Returning to literature, by 1921  the Czech writer Karl Capek coined the word ‘robot’ in his play R.U.R. – Rossum’s Universal Robots.  This dystopian play sets the stage for the rise of the Terminator and Matrix worlds of modern sci-fi. 

On a more practical level, Houdina Radio Control, an American firm, demonstrated a radio-controlled driverless car on the streets of New York City in 1925.  One can see the radio antenna mounted on the 1926 Chandler in the image below.  It has a haunting similarity to the antenna on a Google driverless car today.

Houdina radio Control

The radio-operated 1926 Chandler automobile, called American Wonder.  Source:

None of these developments are AI specific; but rather serve as precursors to an evolving future awaiting the arrival of new science and technology. 

The computer age was just beginning.  For example, by 1943, Americans Warren McCulloch and Walter Pitts created a computational model for neural networks based on mathematics and algorithms called threshold logic.  This model paved the way for neural network research to split into two approaches.  One focused on biological processes in the brain while the other studied the application of neural networks to artificial intelligence. 

Then in 1950 Claude Shannon, an early American computer scientist, published the first paper on developing a chess-playing computer program.  Also in 1950, Alan Turing, a British mathematician and philosopher published a paper called Computing Machinery and Intelligence in which he proposed what became known as the Turing Test.  This was the first formalised approach to test a machine's ability to exhibit intelligent behavior equivalent to or indistinguishable from that of a human.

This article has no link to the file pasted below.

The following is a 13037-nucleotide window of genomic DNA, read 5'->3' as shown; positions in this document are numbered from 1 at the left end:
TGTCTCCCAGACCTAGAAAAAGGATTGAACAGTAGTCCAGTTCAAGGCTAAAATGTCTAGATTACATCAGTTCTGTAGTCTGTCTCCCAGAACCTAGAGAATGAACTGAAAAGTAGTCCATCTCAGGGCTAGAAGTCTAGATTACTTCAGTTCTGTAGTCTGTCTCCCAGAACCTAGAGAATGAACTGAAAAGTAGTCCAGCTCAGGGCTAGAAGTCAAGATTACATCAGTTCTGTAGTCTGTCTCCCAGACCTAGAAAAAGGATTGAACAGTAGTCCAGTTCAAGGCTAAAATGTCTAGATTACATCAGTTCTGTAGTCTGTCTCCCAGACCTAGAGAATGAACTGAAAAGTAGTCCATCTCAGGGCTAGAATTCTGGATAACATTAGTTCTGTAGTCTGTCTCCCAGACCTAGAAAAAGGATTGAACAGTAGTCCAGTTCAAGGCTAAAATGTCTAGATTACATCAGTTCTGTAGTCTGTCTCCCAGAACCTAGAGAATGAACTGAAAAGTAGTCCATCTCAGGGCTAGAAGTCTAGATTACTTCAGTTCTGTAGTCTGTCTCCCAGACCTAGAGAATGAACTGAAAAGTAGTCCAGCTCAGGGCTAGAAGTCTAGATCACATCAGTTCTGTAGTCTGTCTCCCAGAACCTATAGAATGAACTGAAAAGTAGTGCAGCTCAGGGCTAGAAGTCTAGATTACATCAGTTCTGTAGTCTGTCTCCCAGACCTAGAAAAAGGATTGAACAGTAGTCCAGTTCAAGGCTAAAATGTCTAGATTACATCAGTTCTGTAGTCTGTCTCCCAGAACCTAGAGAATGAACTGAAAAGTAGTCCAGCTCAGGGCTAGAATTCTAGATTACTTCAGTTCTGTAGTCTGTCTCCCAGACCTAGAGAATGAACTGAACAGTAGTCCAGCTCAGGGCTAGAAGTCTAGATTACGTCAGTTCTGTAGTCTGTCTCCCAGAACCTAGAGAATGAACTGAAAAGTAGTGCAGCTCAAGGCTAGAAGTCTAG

From the 1950’s through the 1960’s AI was being codified for the first time in computer programs such as American Arthur Samuel‘s program that learned on its own how to play checkers.  AI researchers became so enthusiastic that by 1965, AI pioneer and Nobel Laureate Herbert Simon predicted that “machines will be capable, within twenty years, of doing any work a man can do”.  In the spirit of such promise the late 60’s movie 2001: A Space Odyssey was released and featured HAL, a sentient computer with nefarious behaviour towards humans – just like in R.U.R. the intelligent machine turns on its creator.  Well, neither the promise of Simon nor the reality of HAL have yet come about – neither by 1985 nor by 2001, or even today.

[1] Erewhon is a play on the word ‘nowhere’ and the title of an 1872 novel by Samuel Butler.  He was the first to address the possibility that machines might develop consciousness by Darwinian selection.  Source: "Darwin among the Machines", reprinted in the Notebooks of Samuel Butler at Project Gutenberg

[2] By the early 16th century ‘engine’ was applied less frequently to simple implements and more often complicated machines, ones with many moving parts, which were used to produce some physical effect (i.e., steam engine. (